At the Lord’s service: Luis Valencia

Story By Christine Bordelon, Clarion Herald
Photo By Frank J. Methe, Clarion Herald

On May 18 at St. Louis Cathedral, five seminarians of the Archdiocese of New Orleans will be ordained as transitional deacons – the final step before ordination to the priesthood. The ordinands are Sylvester Adoga, Luis Duarte, Dennis Obienu, Luis Valencia and John Yike. The Ordination Mass will be live-streamed at

Luis Valencia

Age: 32

Hometown: Medellin, Colombia

Diaconate internship: Visitation of Our Lady, Marrero

Most looking forward to:  “I think I am a very good listener – and my happiness. I think happiness is the best way to show the face of God. I feel I am a happy person.”

School widened his vision of priesthood

Luis Valencia says his life has been a journey. He grew up in Medellin, Colombia – nicknamed the “City of Eternal Spring,” due to its pleasant climate – as the youngest of three children in a family that was Catholic and attended Mass, but not overtly religious.

“My family is not really religious,” he said. “I grew up Catholic, but my father’s side is not Catholic. My mother’s side is Catholic. My father became Catholic to marry my mom. We used to go to Mass every Sunday because of my mom.”

What began opening his eyes about a religious vocation was his time at a boarding high school, the Instituto Tecnico Industrial-Manuel Antonio Bonilla, in La Victoria, eight hours from his home. It offered religious studies one day a week. While it wasn’t the Catholic high school his mother attended or wanted for him, it taught him a respect for faith.

“That school was really good because a priest came every Wednesday,” said.

The school required service work, so at age 16, he began teaching in a Catholic parish nearby, where he learned much about the church.

After high school, he chose Universidad Pontificia Bolivariana, a Catholic university in Colombia, studying philosophy and psychology. There, he attended classes alongside Salesians who were young and vibrant, not like the parish priests he knew. They revealed a side of the priesthood he didn’t know existed.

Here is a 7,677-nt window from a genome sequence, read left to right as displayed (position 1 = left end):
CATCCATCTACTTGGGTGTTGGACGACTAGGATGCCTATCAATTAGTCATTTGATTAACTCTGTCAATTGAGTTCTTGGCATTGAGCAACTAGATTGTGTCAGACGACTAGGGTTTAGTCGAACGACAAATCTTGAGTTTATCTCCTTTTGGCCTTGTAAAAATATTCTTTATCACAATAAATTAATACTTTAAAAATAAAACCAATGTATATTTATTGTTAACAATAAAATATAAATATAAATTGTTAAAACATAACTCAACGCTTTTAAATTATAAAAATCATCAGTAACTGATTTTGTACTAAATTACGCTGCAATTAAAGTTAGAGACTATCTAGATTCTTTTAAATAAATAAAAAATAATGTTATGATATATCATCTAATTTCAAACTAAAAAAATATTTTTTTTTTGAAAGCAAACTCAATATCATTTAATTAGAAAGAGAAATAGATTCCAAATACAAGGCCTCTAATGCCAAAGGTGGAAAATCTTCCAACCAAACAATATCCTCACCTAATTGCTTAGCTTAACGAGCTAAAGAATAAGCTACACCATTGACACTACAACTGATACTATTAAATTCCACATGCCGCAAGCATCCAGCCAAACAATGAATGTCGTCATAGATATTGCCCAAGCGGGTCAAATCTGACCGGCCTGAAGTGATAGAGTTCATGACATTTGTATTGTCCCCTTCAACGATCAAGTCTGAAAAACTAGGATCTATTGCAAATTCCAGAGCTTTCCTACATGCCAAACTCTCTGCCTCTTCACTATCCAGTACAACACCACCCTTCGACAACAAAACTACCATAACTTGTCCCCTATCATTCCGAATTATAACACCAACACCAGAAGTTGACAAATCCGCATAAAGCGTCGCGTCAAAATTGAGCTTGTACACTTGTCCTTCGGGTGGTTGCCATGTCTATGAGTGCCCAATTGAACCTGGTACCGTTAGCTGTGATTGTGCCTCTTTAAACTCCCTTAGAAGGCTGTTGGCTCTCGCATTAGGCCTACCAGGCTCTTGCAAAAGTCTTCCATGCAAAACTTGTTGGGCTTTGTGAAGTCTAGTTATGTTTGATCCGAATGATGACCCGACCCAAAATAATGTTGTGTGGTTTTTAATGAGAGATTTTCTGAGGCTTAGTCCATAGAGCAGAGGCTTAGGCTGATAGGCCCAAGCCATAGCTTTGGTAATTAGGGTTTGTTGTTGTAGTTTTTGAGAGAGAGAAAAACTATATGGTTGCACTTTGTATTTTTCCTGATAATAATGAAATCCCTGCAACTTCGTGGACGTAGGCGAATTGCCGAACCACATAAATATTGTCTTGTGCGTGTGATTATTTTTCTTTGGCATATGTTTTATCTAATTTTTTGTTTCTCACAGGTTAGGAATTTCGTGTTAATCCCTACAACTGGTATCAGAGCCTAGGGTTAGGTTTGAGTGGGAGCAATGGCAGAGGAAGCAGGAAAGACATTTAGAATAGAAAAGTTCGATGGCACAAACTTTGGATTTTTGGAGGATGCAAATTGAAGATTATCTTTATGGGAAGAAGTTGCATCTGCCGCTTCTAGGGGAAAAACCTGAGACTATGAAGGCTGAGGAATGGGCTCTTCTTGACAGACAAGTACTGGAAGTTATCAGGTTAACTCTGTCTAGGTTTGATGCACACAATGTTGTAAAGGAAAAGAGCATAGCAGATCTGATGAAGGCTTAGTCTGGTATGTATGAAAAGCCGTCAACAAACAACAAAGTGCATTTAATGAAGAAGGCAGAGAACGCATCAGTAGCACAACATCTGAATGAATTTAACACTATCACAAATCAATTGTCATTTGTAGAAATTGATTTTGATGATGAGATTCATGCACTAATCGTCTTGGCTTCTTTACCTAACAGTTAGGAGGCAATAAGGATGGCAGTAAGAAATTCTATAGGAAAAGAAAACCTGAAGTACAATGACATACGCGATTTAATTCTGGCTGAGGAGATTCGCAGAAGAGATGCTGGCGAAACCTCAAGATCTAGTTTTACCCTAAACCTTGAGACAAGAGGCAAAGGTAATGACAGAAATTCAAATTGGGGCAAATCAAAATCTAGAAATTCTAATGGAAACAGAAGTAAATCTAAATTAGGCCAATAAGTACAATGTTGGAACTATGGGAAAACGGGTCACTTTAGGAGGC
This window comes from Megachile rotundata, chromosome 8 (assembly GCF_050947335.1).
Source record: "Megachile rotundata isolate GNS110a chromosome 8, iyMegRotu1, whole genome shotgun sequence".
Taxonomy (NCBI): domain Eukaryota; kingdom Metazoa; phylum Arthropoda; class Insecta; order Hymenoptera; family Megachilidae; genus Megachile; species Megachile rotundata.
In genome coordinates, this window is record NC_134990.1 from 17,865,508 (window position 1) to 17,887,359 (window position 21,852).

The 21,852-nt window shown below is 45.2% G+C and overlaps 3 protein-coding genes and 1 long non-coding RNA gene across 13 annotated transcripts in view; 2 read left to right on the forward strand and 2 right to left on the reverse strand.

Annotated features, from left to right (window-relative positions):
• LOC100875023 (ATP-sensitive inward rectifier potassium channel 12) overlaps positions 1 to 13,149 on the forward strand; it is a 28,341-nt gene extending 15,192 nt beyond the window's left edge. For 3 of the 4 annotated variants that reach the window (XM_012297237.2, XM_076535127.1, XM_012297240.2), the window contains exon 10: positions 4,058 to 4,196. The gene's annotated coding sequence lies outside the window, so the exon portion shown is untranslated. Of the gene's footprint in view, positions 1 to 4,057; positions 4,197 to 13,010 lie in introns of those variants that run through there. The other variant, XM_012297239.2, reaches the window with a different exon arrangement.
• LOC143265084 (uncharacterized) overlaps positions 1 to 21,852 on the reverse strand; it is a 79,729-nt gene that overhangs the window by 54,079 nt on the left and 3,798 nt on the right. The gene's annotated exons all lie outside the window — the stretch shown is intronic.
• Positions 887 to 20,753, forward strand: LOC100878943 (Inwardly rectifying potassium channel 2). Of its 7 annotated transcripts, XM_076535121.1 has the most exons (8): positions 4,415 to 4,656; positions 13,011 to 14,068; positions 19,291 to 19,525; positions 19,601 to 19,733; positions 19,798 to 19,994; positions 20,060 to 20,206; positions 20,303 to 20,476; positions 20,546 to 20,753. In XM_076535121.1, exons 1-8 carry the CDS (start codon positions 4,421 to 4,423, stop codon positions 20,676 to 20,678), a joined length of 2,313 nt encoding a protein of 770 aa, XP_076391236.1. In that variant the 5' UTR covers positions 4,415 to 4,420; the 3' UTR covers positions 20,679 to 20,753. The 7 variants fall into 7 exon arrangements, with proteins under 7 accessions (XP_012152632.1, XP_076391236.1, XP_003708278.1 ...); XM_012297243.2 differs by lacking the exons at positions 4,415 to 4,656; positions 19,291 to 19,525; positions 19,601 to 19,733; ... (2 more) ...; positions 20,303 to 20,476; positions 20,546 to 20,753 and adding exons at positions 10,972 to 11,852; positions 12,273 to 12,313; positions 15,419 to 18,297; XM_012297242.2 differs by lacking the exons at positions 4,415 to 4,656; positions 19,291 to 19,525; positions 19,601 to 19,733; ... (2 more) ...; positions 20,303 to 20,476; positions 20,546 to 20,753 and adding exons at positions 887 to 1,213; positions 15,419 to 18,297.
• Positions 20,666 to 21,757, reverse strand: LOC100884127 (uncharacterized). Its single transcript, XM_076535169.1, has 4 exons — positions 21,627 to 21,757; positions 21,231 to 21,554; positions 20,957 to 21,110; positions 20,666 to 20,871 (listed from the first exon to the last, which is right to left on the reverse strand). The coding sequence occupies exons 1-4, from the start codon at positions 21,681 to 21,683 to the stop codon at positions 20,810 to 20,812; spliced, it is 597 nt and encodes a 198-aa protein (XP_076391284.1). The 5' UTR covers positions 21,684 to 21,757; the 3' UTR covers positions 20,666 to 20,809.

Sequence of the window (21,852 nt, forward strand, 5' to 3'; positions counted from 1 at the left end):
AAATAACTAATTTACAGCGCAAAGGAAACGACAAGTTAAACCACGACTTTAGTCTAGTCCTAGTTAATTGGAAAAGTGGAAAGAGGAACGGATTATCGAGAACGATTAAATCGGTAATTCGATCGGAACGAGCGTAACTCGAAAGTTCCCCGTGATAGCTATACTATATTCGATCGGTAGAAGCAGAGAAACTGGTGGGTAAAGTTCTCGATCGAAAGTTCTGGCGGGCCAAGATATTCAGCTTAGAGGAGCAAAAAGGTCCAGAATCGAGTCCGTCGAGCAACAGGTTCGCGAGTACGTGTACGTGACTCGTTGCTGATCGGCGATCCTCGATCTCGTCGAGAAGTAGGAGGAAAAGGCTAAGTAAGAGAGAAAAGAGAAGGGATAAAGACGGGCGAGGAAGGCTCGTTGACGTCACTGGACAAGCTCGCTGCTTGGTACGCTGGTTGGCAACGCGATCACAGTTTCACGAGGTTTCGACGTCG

Priests not only celebrated Mass and heard confession but could traveled the world as missionaries or educators.

“I could be myself,” said Valencia, who loved education. “I had a different impression of religious life. I thought it was a very boring life. … I really liked their spiritual life. They led and showed me how God was present in their life. Their life left a huge impact on me. I think it was the first step.”

Valencia’s father thought studying philosophy was a waste of time and didn’t like the idea when his son said he was contemplating the priesthood. Valencia knew he had to live his own life and had the support of his mother and siblings when he joined the Salesian order. He studied with them for four or five years and took temporary vows.

In 2012, his mom got sick with terminal cancer and he asked for a year off to take care of her. She died within seven months, but Valencia chose not to return to the Salesians even though he had grown in his spirituality there.

“I came to the U.S. and to Georgia State University and took intensive English classes,” he said. While in Atlanta, he met a priest who invited him to study for the priesthood for the Atlanta Diocese.

Valencia accepted and was sent to Notre Dame Seminary in New Orleans, where he has been for approximately five years. He came to like it here so much that he asked to study for the Archdiocese of New Orleans.

“I switched for many reasons,” he said. “I felt like New Orleans was my home. I love the culture. People are very friendly. People say hi.”

He said there isn’t a specific incident he could pinpoint that influenced his decision to pursue a vocation. There were many little incidents along the way.

“God’s working in his way,” he said. “God called me, Luis. I am a man of God.”

As a transitional deacon, he’s looking forward to putting into practice all the formation he’s had and to serve the people.

“The formation gives a lot of tools, but I can put into practice my pastoral work from every semester,” he said. “To be involved in parish life, I can put into practice my pastoral formation and practice my English.”

Christine Bordelon can be reached at

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